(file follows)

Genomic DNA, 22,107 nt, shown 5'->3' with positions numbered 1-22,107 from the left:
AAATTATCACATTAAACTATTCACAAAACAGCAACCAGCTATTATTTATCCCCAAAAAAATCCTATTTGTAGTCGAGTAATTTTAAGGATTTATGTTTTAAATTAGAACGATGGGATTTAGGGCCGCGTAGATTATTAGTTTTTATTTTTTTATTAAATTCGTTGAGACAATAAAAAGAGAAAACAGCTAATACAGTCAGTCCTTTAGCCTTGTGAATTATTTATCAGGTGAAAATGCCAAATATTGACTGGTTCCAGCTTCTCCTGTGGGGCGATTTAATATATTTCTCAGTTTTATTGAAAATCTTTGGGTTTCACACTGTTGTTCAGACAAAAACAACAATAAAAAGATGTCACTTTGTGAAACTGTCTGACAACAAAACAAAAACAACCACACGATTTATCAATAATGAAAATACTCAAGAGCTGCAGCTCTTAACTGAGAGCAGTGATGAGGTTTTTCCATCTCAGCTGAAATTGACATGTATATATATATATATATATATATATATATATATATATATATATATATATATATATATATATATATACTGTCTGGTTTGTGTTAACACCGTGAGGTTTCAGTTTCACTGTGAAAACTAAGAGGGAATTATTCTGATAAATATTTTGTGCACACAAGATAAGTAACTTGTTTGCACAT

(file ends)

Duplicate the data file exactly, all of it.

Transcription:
Genomic DNA, 22,107 nt, shown 5'->3' with positions numbered 1-22,107 from the left:
AAATTATCACATTAAACTATTCACAAAACAGCAACCAGCTATTATTTATCCCCAAAAAAATCCTATTTGTAGTCGAGTAATTTTAAGGATTTATGTTTTAAATTAGAACGATGGGATTTAGGGCCGCGTAGATTATTAGTTTTTATTTTTTTATTAAATTCGTTGAGACAATAAAAAGAGAAAACAGCTAATACAGTCAGTCCTTTAGCCTTGTGAATTATTTATCAGGTGAAAATGCCAAATATTGACTGGTTCCAGCTTCTCCTGTGGGGCGATTTAATATATTTCTCAGTTTTATTGAAAATCTTTGGGTTTCACACTGTTGTTCAGACAAAAACAACAATAAAAAGATGTCACTTTGTGAAACTGTCTGACAACAAAACAAAAACAACCACACGATTTATCAATAATGAAAATACTCAAGAGCTGCAGCTCTTAACTGAGAGCAGTGATGAGGTTTTTCCATCTCAGCTGAAATTGACATGTATATATATATATATATATATATATATATATATATATATATATATATATATATATATATATATATACTGTCTGGTTTGTGTTAACACCGTGAGGTTTCAGTTTCACTGTGAAAACTAAGAGGGAATTATTCTGATAAATATTTTGTGCACACAAGATAAGTAACTTGTTTGCACAT